Africare In the News

Who looks after children when their parents die? In taking lives, conditions such as HIV & AIDS often reach further down the family tree and sever children from an adult’s care, unless other community members step in as caretakers. In Nigeria, many citizens heroically decide to provide for children who otherwise would be stranded, but taking on such enormous responsibilities with meager resources seriously limits how well caretakers can provide for the children and for themselves. Nigeria’s National Agency for the Control of AIDS estimates that AIDS has orphaned 1.8 million total children, and the unfortunate reality is that AIDS is not the only cause for Nigerian children to be made vulnerable. In 2011, as part of a larger project that began in 2009 called CUBS, Community Based Support for Orphans and Vulnerable Children (OVC), Africare partnered with Management Sciences for Health to implement a Household Economic Strengthening (HES) initiative that is economically empowering female heads of OVC households.

HES provides training and support to women in 11 Nigerian states so that they can gain better control of their lives and better provide for the children in their care. The women receive training in areas including business planning, market information, record keeping, savings and credit options, maternal and child health, balanced diets and food preparation. Upon completing training, the women are free to pursue income-generating paths of their choosing, and beneficiaries in many communities opted to cultivate cassava or maize and so on. However, based on an analysis of local markets, Africare encouraged the women to form agricultural co-operatives around palm oil production.

Extracting oil from palm fruits. Photo by Management Sciences for Health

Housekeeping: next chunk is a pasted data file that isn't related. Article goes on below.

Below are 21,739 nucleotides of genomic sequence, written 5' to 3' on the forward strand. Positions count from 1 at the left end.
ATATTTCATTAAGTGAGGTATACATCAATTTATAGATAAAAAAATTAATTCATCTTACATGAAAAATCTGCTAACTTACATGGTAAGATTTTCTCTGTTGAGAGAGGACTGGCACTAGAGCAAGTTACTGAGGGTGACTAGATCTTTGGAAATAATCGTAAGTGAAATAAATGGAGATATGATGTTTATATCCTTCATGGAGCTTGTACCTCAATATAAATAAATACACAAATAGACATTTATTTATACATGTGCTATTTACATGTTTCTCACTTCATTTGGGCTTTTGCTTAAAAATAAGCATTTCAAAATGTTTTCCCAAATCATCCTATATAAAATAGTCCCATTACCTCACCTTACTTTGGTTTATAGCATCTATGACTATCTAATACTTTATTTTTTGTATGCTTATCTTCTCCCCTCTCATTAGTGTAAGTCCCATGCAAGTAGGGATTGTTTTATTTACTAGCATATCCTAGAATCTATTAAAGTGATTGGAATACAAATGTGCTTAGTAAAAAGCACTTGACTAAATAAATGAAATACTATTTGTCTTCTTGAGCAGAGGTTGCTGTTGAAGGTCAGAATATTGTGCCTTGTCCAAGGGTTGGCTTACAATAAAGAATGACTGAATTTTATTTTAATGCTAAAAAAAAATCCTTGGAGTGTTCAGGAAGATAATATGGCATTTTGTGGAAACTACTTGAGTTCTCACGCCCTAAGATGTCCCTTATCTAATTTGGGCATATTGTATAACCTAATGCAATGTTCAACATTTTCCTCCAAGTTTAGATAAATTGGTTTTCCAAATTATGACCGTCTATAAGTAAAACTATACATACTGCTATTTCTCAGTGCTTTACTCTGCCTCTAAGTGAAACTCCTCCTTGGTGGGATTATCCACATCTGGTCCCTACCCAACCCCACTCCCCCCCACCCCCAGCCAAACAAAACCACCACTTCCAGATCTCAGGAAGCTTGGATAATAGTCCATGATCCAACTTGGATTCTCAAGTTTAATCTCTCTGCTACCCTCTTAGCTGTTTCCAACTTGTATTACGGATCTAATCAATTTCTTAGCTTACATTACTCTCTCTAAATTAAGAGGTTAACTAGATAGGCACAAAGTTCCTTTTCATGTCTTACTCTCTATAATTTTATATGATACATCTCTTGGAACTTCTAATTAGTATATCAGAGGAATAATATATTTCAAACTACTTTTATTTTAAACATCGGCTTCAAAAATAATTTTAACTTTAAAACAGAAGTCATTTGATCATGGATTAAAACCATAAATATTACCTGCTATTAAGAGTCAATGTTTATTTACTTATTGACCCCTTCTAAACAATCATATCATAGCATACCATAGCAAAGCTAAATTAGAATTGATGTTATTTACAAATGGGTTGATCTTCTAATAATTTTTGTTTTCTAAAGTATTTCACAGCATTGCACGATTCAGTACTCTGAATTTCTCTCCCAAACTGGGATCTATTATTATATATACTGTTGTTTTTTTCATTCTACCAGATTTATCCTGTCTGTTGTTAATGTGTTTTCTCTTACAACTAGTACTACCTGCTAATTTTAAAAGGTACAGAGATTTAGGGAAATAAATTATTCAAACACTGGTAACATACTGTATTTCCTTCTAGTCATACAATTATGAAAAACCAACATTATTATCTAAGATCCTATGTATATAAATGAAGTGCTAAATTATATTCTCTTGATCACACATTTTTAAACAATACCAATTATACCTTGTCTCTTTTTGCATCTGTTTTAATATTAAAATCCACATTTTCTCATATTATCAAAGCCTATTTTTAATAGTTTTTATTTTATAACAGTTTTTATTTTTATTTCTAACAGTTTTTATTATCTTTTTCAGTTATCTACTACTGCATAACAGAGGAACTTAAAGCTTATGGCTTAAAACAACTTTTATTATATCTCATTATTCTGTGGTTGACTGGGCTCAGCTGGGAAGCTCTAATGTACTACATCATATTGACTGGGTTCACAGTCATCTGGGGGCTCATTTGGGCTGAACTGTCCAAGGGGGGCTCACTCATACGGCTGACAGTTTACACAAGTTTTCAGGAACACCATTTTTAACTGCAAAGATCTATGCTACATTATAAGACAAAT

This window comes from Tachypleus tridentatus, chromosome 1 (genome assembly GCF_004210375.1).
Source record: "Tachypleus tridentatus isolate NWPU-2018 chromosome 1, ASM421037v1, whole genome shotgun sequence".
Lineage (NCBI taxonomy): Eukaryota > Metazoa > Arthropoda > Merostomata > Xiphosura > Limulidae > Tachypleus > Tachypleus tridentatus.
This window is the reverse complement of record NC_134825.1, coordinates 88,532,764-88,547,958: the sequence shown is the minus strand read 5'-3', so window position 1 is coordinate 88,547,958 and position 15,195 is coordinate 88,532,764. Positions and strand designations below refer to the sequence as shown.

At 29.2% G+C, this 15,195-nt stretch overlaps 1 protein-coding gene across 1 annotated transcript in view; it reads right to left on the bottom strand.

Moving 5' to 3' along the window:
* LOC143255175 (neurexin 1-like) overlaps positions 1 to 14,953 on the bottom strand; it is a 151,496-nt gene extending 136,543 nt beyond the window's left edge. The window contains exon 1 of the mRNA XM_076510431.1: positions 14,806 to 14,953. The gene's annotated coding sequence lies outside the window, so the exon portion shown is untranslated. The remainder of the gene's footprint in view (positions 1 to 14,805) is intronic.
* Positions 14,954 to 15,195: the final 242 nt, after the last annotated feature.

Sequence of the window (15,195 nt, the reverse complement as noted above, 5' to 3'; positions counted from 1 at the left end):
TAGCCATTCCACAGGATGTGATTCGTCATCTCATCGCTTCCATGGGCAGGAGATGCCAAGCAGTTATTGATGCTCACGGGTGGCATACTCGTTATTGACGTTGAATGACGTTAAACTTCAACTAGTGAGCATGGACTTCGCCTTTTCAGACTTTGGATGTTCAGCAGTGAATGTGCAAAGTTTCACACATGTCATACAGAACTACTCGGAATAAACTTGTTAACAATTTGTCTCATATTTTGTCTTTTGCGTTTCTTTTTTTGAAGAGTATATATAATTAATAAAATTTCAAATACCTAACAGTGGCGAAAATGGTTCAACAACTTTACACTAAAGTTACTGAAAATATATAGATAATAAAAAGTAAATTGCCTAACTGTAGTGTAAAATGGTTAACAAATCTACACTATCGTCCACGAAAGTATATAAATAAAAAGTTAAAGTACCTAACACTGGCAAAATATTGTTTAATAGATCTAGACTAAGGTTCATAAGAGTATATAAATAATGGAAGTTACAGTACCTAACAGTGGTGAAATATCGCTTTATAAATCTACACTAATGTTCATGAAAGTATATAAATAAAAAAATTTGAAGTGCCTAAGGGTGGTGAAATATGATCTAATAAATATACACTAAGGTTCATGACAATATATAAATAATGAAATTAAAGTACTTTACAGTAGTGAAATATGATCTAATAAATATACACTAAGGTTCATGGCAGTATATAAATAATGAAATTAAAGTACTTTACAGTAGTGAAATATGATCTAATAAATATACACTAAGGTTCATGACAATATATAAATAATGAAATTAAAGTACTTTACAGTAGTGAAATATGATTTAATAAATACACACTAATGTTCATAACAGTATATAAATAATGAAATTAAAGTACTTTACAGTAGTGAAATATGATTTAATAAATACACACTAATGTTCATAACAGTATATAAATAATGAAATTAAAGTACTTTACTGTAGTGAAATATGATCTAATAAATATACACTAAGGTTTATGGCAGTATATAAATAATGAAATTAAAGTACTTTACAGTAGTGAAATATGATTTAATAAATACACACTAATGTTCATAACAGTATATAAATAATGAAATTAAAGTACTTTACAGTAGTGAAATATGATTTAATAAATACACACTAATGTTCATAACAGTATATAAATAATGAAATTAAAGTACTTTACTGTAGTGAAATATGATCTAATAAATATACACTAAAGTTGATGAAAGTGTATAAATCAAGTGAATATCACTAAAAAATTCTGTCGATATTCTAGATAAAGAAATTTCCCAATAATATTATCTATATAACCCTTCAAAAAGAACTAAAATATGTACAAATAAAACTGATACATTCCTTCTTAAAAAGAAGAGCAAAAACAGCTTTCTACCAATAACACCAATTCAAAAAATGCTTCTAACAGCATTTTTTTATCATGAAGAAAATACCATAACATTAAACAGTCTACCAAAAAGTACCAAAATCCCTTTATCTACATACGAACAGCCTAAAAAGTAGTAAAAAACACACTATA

Extracting oil from palm fruits. Photo: Management Sciences for Health

Since March 2011, two CUBS-supported women’s co-operatives in Akwa Ibom State, which has one of Nigeria’s highest HIV prevalence rates, produced a combined total of more than 4,800 liters of palm oil and earned more than $8,000 from palm oil and palm kernel sales. Each co-operative also successfully secured outside investment that expanded their operations.

Caregivers of the Adang Itam community initiated the “Cooperate Women” Co-operative in January 2011 with the express purpose of earning money to provide for local orphans. Later that September, all 10 of the co-operative’s members received HES training. Then in December 2012, after running a profitable business utilizing a community mill, “Cooperate Women” obtained a $3,500 loan to buy more tools and build their own mini palm mill. Only two months later, in February 2013, the women had fully repaid their loan.

The “Cooperate Women” caregivers have put the income from this successful operation to good use. Glory Edet Akpan, a member of the co-operative, said,

“Unlike before, I can now feed the orphans under my care twice a day and buy them books and uniforms for school, thus building their self esteem in the community.”

The co-operative has also established a reserve of funds for members to draw upon in the event of an emergency.

In the rural community of Ikot Abasi Nsit, seven female caregivers were trained and assisted in forming a co-operative. The members made initial financial contributions, and palm oil production commenced in October 2011. The co-operative grew to 10 trained women by the end of the year, and in March 2013 the co-operative won a $167 grant from the Women and Community Livelihood Foundation to boost their production capacity. To date, the women have produced more than 960 liters of palm oil and have made more than $1,400 from palm oil and palm kernel sales. The profits have been crucial to the well-being of the community’s vulnerable children. Ukeme Monday, a member of the Ikot Abasi Nsit co-operative, affirmed, “I know the orphans  under my care would not have had the opportunity  to  further  their education nor feed well had I not been trained on the [HES] and not been engaged in palm oil production in my group.”

Ninety women have received CUBS HES training in Akwa Ibom State. These women have always been eager to secure better futures for themselves and the children they look after, but a lack of support and training has frustrated their efforts. HES is economically empowering women to overcome the many obstacles they face and more fully realize their household’s potential, and these women can now afford important expenses for their children such as school fees, uniforms, books and meals. HES directly supports heads of households and fosters an environment where orphans and vulnerable children can become better educated, lead healthier lives and have more hope for the future.

“Thanks to Africare,” said Christiana Okon, an HES beneficiary from Ikot Abasi Nsit, “Today I am a proud sponsor of orphans under my care.”

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